7. Keep an eye on your belongings. Watch your purse/wallet, cell phone and drink when you are out with someone you have never met before. NEVER LEAVE YOUR DRINK UNATTENDED.
8. Inform your friends. Make sure you let a friend or family member know about your date – where you are going and who you are going with. Keep your cell phone on you and allow them to check in with you to see how things are going. Be sure to call this person once the date is over and you are home safe.
9. Define the boundaries. Assert yourself as a strong individual who is in control of the dating situation. Don’t be afraid to communicate what you are comfortable/uncomfortable with.
10. Don’t be overly trusting. Even if the person you are going on a date with seems nice, you still do not really know who they are yet. Do not let your guard down because if you are overly trusting, it may signal to the person that you are an easy target. Rely on your intuition and your gut to tell you if something is not right. Additionally, when first getting to know someone, give details in small doses. Don’t disclose everything about your life in the beginning.
11. Look into the individual. If you can possibly speak to someone who knows the person you will be seeing/dating, chat with them and get a better understanding of the person you are meeting. Also, consider looking at this person’s social networking page(s) or other internet references to them.


If you are currently speaking to someone online and plan to meet them, understand the warning signs of an abuser. Abuse is about power and control, and abusers try to mask their efforts to control you, usually by explaining controlling behavior as simply a great desire to be with you. NOTE: Abusers may exhibit many other signs, and some signs are not apparent in the beginning of a relationship, but the following are common:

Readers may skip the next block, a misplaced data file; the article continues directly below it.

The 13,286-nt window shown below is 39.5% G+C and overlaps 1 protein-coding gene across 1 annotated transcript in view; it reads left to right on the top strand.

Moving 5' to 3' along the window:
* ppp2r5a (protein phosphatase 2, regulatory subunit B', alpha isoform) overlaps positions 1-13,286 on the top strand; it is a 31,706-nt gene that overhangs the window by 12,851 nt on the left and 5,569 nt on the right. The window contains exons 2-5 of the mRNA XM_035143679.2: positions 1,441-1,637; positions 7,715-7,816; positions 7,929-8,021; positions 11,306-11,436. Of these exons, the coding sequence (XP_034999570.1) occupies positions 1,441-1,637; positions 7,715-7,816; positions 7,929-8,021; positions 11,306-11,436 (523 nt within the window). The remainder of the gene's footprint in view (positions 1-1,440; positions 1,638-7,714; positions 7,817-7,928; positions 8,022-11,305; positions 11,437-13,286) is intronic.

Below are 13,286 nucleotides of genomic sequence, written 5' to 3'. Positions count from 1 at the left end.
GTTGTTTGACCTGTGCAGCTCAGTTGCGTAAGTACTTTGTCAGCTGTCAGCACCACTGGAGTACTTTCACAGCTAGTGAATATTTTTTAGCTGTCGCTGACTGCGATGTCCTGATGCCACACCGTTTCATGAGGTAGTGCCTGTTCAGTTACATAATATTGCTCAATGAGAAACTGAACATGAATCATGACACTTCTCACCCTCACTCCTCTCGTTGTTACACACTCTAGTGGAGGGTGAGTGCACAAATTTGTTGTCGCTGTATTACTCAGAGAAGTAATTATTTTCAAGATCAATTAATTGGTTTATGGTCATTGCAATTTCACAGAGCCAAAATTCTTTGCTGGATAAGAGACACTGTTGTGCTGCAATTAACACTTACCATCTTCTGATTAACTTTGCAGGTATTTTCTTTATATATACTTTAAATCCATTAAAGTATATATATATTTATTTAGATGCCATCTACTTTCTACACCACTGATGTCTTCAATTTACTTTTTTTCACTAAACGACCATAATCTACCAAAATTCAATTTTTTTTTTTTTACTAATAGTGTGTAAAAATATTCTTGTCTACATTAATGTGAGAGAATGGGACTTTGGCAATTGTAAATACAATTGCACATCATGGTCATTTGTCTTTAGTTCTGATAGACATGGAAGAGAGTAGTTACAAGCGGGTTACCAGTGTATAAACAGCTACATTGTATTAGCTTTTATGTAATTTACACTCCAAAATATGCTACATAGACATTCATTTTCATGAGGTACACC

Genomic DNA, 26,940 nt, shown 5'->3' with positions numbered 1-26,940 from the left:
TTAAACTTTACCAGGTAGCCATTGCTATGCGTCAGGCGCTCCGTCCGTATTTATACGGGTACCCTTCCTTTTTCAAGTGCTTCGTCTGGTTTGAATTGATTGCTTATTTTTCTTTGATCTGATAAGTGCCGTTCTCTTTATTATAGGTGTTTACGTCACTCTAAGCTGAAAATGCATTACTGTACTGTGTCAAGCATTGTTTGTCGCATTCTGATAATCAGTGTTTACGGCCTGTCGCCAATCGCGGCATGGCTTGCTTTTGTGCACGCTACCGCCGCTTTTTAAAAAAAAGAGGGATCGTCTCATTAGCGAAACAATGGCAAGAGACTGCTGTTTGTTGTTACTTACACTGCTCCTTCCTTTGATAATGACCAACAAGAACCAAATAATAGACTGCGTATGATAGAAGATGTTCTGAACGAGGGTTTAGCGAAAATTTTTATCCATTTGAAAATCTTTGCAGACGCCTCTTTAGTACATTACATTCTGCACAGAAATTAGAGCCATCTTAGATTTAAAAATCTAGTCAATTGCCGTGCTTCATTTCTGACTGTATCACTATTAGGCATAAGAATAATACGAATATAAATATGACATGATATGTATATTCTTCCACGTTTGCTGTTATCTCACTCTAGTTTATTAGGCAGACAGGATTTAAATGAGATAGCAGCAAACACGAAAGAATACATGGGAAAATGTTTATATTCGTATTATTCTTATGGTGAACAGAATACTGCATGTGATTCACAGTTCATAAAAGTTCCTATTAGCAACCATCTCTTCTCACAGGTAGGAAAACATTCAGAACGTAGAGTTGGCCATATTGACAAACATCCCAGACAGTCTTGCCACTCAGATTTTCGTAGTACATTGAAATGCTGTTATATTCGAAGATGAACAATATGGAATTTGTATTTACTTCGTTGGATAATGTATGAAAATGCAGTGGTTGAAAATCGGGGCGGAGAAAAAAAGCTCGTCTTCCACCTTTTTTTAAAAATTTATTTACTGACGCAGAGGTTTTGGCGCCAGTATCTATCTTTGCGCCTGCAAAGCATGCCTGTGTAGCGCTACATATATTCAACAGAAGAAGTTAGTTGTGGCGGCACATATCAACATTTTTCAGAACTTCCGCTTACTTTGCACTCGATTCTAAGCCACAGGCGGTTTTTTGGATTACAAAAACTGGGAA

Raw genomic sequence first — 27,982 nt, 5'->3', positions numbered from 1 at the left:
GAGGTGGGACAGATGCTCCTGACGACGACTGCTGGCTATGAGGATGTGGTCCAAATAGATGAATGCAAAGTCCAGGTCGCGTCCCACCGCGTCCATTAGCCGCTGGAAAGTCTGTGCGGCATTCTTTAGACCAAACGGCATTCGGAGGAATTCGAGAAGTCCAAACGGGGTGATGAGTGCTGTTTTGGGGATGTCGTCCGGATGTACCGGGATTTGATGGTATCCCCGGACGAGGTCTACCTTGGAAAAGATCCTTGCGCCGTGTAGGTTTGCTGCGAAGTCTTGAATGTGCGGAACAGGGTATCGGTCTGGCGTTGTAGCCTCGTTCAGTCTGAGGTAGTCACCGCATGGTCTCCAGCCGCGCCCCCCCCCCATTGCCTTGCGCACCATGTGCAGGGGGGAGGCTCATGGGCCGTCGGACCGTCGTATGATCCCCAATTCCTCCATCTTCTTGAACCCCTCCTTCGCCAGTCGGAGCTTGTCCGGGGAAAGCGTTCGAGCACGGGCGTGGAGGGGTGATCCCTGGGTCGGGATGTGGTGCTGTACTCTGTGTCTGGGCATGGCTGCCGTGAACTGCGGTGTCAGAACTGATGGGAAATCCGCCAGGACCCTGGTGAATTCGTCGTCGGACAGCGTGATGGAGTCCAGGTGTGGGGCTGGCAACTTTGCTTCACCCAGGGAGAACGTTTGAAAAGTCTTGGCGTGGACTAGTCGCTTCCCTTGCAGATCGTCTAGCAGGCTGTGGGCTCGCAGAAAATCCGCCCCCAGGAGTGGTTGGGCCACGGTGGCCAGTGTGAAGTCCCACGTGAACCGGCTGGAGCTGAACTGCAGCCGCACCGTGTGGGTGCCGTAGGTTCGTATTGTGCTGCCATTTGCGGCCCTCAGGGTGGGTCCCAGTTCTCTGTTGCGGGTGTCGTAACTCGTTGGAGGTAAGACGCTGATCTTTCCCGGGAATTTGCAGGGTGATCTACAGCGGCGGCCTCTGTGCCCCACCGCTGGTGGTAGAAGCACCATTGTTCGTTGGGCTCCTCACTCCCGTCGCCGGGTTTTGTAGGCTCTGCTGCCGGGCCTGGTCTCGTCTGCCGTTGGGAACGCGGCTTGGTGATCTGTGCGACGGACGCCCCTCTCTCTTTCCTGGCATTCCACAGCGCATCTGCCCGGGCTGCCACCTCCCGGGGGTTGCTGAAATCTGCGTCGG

- Jealousy – He is bothered when you talk to someone else or go somewhere without him, even early on in relationship.
- Possessiveness – He wants to know everything about you, what you do, and where you are, and he wants to have a say in those things.
- Explosive temper – He can switch moods from fine to furious in seconds.
- Not wanting you to spend time with family or friends – He tries to keep you away from people who care about you, who may recognize warning signs before you do, and who will validate your worth.
- Not allowing you to speak freely or have your own opinions – His opinion is always the “right” one.
- Telling you what you can/cannot wear – Whether he likes what you are wearing or not, he wants to have the final say – or the only say – in what you wear.
- Not accepting “No” as a response from you – Not getting his own way is not an option. At first he may try to coax you to accept his point of view or idea, but later he may become violent if you say “No” to anything.

For more safety tips for being safe online and on your phone, please visit The National Network to End Domestic Violence's Technology Safety Resources

Other Resources:
A THIN LINE, MTV's Digital Dating Abuse Campaign

SWiC’s 24-Hour Hotline
570.622.6220 or toll free at 800.282.0634

» About Domestic Violence
» The Dynamics of Domestic Violence
» Are You Being Abused?
» Know Someone Being Abused?
» Safety Planning
» Teen Dating Violence
» The Effects on Children
» Technology Safety